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September 20, 2017  
FIBROIDS1 HERO

Fibroids1: Cleveland Clinic Team Fights Fibroids

Dr. Bradley, Dr. Moon and Dr. Newman: Cleveland Clinic Team Fights Fibroids


March 08, 2005

Dr. Bradley's Interview

Dr. Moon's Interview   Contact Dr. Moon

Dr. Newman's Interview

Linda Bradley M.D. is an internationally recognized gynecologic surgeon known for her expertise in diagnostic and operative hysteroscopy, endometrial ablation, alternatives to hysterectomy, hysteroscopic sterilization and the evaluation of abnormal uterine bleeding. She is an obstetrician gynecologist at the Cleveland Clinic Foundation in Cleveland, Ohio and is the director of Hysteroscopic Services.


Fibroids1: From your bio it appears that you are the woman behind the camera. Can you talk about how technology has enhanced your diagnostic and operative work in gynecology?


Dr. Bradley: I think that the last decade has brought about major improvements in imaging the female anatomy. Traditional transvaginal ultrasound has been usurped by saline infusion sonography (SIS), which provides greater details of the endometrial cavity, and the relationship of the depth of fibroid penetration into the myometrium. Additionally, office hysteroscopy, now employs small 3 - 4 mm instruments that can comfortably be inserted into the endometrial canal and provide a detailed panoramic view of the endometrium and tubal ostia, as never before seen. Lastly, MRI imaging is particularly useful in detection of adenomyosis and assisting in the evaluation of complex adnexal masses. Each of these techniques are comfortable, quickly performed and really paint a great portrait of female anatomy that allows physicians to interpret the results and then individually tailor medical therapy, surgical therapy or other alternative options. An excellent pre operative evaluation enables the physician to offer the most minimally-invasive procedure to patients.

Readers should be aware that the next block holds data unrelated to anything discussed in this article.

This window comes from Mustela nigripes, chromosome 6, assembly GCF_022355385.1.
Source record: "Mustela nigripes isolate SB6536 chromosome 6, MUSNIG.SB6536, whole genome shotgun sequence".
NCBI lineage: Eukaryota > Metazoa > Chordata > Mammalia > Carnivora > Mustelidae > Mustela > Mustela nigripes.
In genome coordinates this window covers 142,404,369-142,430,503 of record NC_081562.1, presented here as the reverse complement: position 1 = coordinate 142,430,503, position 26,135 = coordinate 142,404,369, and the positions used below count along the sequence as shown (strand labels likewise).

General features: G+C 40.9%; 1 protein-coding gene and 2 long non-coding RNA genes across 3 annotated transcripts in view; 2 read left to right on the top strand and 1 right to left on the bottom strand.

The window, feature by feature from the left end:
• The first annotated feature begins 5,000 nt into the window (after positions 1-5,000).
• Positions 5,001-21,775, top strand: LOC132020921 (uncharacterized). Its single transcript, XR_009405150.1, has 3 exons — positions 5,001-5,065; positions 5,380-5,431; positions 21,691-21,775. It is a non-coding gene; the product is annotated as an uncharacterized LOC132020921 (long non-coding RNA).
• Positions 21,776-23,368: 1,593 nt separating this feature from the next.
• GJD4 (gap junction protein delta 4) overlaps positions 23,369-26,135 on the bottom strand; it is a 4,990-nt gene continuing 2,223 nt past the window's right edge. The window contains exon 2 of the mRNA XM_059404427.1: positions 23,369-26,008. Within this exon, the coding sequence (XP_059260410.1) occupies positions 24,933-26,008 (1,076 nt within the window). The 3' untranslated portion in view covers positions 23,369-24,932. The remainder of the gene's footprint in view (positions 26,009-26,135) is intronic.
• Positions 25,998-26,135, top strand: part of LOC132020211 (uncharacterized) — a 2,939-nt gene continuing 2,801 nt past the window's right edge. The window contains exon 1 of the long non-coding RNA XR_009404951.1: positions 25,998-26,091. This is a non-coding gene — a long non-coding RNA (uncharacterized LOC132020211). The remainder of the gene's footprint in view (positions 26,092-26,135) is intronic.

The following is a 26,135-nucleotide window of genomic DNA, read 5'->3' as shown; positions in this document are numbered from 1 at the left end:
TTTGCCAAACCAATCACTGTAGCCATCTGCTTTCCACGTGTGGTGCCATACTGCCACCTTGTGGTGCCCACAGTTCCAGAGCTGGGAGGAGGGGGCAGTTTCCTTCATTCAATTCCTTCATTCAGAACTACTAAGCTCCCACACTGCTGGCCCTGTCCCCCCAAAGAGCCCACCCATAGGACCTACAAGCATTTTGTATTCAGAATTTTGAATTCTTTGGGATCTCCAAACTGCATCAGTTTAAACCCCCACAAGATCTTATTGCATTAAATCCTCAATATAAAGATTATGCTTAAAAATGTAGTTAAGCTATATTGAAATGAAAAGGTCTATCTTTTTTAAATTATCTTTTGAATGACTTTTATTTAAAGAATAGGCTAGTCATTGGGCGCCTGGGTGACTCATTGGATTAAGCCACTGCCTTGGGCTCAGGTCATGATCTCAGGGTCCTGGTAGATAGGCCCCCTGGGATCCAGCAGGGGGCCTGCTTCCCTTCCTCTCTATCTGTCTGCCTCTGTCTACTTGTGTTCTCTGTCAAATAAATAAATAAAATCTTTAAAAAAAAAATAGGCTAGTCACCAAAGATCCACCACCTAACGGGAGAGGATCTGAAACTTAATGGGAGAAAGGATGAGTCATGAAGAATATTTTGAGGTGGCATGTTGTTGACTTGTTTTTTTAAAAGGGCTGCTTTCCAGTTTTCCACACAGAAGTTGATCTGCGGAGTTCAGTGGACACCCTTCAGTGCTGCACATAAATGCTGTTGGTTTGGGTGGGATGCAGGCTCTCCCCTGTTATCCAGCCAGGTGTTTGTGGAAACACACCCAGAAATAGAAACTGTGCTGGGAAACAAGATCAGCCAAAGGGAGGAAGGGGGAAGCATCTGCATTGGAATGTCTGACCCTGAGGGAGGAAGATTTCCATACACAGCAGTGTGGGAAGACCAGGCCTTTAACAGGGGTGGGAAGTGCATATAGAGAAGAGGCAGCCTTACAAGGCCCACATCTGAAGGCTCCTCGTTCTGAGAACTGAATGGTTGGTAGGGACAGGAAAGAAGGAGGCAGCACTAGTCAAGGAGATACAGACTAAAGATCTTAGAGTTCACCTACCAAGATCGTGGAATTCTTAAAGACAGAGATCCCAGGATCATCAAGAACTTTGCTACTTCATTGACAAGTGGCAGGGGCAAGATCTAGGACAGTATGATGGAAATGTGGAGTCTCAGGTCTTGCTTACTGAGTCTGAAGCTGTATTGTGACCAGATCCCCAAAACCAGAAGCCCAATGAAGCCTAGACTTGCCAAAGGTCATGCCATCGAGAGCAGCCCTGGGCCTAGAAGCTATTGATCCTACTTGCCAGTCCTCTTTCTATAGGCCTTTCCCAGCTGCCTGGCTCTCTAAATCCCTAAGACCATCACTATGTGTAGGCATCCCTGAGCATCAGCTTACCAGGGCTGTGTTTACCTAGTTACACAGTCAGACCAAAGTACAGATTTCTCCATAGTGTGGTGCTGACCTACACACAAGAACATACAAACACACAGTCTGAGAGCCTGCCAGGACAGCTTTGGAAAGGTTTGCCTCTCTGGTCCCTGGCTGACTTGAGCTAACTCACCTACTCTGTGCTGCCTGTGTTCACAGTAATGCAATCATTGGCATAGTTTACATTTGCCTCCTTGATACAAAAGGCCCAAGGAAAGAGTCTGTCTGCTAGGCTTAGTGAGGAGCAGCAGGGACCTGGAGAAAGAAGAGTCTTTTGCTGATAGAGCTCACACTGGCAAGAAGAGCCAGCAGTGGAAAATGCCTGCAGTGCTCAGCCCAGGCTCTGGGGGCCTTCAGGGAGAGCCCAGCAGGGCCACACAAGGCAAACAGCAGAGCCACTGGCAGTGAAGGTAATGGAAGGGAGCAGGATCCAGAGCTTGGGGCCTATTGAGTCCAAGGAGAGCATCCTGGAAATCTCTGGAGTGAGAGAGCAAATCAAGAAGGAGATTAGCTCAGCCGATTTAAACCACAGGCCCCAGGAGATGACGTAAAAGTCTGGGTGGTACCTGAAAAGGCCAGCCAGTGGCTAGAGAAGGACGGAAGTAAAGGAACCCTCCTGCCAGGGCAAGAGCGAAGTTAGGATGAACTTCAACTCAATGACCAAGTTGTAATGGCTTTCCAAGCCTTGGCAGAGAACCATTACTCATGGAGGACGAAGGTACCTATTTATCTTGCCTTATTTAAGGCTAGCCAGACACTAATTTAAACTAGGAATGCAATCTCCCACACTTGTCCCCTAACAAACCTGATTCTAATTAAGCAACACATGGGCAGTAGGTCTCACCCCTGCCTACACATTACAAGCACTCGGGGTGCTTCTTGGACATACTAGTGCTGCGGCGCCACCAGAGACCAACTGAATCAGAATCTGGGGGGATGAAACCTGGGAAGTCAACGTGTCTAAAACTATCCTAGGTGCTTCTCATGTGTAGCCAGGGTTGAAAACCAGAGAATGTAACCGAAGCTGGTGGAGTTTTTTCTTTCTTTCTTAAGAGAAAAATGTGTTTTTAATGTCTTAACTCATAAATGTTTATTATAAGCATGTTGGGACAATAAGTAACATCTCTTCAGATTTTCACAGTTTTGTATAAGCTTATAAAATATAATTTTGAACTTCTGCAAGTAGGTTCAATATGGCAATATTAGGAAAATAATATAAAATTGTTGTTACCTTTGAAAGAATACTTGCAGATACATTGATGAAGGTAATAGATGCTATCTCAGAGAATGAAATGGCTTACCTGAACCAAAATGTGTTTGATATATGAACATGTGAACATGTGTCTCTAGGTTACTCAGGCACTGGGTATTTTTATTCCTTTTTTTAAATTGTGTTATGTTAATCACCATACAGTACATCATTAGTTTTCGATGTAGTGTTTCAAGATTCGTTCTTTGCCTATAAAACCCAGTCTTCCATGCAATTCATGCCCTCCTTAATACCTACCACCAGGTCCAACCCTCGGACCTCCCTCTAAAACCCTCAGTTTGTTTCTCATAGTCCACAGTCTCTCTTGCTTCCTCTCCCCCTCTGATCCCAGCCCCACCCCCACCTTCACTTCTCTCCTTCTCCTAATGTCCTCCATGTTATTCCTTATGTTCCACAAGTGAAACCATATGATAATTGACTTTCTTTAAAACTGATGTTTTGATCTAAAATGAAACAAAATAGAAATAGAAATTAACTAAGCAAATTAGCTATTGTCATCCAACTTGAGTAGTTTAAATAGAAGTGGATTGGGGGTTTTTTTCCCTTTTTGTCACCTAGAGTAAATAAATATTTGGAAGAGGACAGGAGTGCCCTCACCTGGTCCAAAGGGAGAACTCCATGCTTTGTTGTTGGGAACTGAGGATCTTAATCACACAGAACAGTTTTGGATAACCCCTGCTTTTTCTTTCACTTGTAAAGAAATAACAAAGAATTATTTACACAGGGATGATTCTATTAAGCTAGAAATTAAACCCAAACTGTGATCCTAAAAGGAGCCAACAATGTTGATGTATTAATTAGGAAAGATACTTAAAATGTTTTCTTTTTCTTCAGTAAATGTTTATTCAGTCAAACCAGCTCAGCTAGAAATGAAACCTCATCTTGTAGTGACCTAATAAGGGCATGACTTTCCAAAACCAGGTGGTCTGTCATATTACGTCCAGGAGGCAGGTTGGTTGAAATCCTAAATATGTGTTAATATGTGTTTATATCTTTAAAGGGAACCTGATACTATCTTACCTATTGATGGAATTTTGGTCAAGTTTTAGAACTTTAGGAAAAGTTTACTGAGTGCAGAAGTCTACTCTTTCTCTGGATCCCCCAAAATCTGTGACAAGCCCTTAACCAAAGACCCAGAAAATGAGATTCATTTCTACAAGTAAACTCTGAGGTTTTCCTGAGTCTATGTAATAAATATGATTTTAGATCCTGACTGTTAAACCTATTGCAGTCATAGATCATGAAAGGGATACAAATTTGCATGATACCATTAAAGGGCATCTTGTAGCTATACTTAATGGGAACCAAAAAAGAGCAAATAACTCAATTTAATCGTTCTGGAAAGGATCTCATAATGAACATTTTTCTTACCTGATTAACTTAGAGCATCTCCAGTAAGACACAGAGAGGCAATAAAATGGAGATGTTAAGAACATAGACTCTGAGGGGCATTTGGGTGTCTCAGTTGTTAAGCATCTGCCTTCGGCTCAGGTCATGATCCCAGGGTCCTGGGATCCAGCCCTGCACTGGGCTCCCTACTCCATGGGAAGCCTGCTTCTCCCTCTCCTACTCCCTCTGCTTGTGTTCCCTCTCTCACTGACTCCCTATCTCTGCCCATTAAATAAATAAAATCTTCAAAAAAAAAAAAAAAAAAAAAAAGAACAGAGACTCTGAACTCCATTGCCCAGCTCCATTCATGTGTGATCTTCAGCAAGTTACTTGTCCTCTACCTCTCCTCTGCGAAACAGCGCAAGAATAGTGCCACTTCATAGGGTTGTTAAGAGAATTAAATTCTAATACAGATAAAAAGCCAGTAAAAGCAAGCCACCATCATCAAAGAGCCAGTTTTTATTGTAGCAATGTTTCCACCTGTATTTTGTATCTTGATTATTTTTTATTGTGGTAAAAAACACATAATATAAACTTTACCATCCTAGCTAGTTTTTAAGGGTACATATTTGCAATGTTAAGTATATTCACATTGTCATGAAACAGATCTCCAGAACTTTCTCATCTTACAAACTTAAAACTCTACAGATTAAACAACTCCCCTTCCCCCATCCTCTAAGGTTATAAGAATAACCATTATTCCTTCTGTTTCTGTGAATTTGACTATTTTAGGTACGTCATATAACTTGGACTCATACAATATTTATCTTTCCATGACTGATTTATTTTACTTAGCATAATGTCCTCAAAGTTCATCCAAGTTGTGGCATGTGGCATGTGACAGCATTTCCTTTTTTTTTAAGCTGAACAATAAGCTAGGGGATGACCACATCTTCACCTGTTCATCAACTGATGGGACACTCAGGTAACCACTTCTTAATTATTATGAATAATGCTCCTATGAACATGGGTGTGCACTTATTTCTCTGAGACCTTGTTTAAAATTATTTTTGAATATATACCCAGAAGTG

Certainly, a detailed history, physical exam, and pertinent laboratory testing is still imperative. But gone are the days of only evaluating the uterus with a bimanual examination and D&C (dilation and curettage) alone. Technology is of paramount importance evaluating abnormal bleeding and fibroids.

Fibroids1: Why are alternatives to hysterectomies preferable?